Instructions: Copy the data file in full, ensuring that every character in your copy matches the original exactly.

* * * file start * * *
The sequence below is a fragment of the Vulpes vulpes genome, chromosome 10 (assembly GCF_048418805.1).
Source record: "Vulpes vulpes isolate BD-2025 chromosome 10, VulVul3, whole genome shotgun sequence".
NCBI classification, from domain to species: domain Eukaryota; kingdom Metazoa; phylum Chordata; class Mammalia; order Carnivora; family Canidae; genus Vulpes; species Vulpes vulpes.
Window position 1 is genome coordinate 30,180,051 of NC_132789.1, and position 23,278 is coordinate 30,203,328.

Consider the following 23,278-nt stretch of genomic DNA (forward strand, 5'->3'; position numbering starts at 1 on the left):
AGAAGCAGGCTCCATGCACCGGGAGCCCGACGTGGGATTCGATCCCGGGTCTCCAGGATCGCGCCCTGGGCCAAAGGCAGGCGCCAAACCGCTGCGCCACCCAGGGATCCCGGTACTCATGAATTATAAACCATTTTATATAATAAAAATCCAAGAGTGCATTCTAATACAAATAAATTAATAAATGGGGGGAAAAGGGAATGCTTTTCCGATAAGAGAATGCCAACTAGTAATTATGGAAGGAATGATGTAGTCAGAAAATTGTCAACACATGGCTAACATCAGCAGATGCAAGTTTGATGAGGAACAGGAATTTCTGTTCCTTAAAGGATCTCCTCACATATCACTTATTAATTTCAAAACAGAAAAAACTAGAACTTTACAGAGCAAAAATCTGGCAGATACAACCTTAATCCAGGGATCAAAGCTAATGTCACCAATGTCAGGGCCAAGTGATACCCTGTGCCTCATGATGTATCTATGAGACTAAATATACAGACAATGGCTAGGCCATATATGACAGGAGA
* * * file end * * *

The sequence below is a fragment of the Vulpes vulpes genome, chromosome 10 (assembly GCF_048418805.1).
Source record: "Vulpes vulpes isolate BD-2025 chromosome 10, VulVul3, whole genome shotgun sequence".
NCBI classification, from domain to species: domain Eukaryota; kingdom Metazoa; phylum Chordata; class Mammalia; order Carnivora; family Canidae; genus Vulpes; species Vulpes vulpes.
Window position 1 is genome coordinate 30,180,051 of NC_132789.1, and position 23,278 is coordinate 30,203,328.

Consider the following 23,278-nt stretch of genomic DNA (forward strand, 5'->3'; position numbering starts at 1 on the left):
AGAAGCAGGCTCCATGCACCGGGAGCCCGACGTGGGATTCGATCCCGGGTCTCCAGGATCGCGCCCTGGGCCAAAGGCAGGCGCCAAACCGCTGCGCCACCCAGGGATCCCGGTACTCATGAATTATAAACCATTTTATATAATAAAAATCCAAGAGTGCATTCTAATACAAATAAATTAATAAATGGGGGGAAAAGGGAATGCTTTTCCGATAAGAGAATGCCAACTAGTAATTATGGAAGGAATGATGTAGTCAGAAAATTGTCAACACATGGCTAACATCAGCAGATGCAAGTTTGATGAGGAACAGGAATTTCTGTTCCTTAAAGGATCTCCTCACATATCACTTATTAATTTCAAAACAGAAAAAACTAGAACTTTACAGAGCAAAAATCTGGCAGATACAACCTTAATCCAGGGATCAAAGCTAATGTCACCAATGTCAGGGCCAAGTGATACCCTGTGCCTCATGATGTATCTATGAGACTAAATATACAGACAATGGCTAGGCCATATATGACAGGAGA